Crome's resume reads like a who's who in statewide fisheries groups and policy committees. Most recently she was director of the Petersburg Vessel Owners Association and she currently serves on the North Pacific Fishery Management Council's Advisory Panel.

Nizich said Crome will work closely with a recharged 'fish cabinet', a loosely gathered group that rarely made it onto the radar screen in the Murkowski Administration.

"She's going to be a coordinator of a sub-cabinet of selected members, more than likely for the Departments of Commerce, Fish & Game, Labor, Law and our Washington D.C. offices on federal fishery issues. They will recommend state fisheries, and our fish coordinator will basically be the one doing the leg work and the staffing for that body," Nizich said.

Nizich has been the interim point person for fish issues in the Governor's office for the past five months, and said he is happy to pass the baton to Crome.

"It is very labor intensive. We get a tremendous amount of interest in fisheries statewide - every gear type, every issueyou name it, from sport to commercial, from groundfish to net fisheries. People call in and want to be able to talk to somebody on the governor's staff right here on the 3rd floor," he said.

Crome will be on the job in Juneau starting May 9th. She declined comment until Gov. Palin makes the official announcement.

Salmon starts!

Although trollers in Southeast have been landing fresh kings all winter, Alaska's 2007 salmon season 'officially' kicks off May 7 with trollers and gillnetters targeting kings on the Stikine River near Wrangell.

May 14 will see the start of Alaska's most famous salmon fishery at Copper River, where fishery managers are preparing for another good season for the region's 500+ permit holders. Steve Moffitt in Cordova says it's hoped this year's fishery will meet or beat last year's harvest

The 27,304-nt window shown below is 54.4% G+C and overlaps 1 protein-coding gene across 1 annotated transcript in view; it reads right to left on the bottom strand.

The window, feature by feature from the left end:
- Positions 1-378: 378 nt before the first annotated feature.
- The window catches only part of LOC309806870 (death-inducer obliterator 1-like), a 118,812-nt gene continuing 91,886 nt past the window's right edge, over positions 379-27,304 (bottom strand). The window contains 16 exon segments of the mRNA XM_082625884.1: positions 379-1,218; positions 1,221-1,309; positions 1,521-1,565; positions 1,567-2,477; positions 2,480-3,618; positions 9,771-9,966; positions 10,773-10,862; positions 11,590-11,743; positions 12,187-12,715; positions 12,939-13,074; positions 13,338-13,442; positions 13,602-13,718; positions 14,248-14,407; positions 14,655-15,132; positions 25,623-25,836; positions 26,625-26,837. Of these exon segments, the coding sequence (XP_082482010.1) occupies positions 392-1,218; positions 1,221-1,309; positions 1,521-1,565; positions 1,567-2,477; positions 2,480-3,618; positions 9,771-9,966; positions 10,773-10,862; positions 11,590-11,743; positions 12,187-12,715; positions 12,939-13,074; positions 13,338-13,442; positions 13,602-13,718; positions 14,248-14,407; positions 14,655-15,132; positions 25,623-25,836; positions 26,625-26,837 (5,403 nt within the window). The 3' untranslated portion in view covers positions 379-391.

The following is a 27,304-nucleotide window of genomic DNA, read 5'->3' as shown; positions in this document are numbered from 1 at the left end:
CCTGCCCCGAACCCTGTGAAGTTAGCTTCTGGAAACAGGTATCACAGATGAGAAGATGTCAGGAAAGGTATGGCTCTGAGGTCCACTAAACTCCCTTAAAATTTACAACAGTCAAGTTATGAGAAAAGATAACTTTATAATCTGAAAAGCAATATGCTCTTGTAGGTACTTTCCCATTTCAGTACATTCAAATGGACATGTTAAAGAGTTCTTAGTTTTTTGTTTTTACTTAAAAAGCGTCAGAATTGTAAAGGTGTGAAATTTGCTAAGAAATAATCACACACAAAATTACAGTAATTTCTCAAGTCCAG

"Last year was a really good fishery - better than the preseason forecast, and I'm hoping this year's fishery will also be better," said Steve Moffitt at the AK Dept. of Fish and Game office in Cordova.

A catch of just over one million Copper River sockeye salmon is projected for this season, down just slightly from nearly 1.5 million fish last year, the 5th largest catch in 116 years. The king salmon harvest is pegged at 44,000, up from 30,000 last summer.

Moffitt said cold weather could get things off to a slow start.

"Generally when you have cold ocean temperatures the fish tend to arrive a little later than normal. So May 14 may be a little slow on the front end of the early arrivals," he said.

Starting prices last year for Copper River salmon set records at about $3.75 a pound at the docks for sockeyes and over $6 a pound for kings. The average prices for the season settled out at $5.00/lb for kings and $1.65 for reds.

Meanwhile, Moffitt said there is a lot of excitement in Cordova as the famous fishery gears up for the 2007 season.

"Anticipation is really building. Everyone wants to have some fresh fish and get out there and get the season started."

The 2007 Alaska salmon season is projected to yield a statewide catch of 171 million fish, an increase of more than 20 percent from last year.

Laine Welch has been covering news of Alaska's seafood industry since 1988. 2007 marks the 16th year that she has been writing this weekly fisheries column. It now appears in nearly 20 newspapers and web outlets.
Contact Laine at msfish[AT]

This article is protected by copyright and may not be reprinted or distributed without permission. Contact msfish[AT]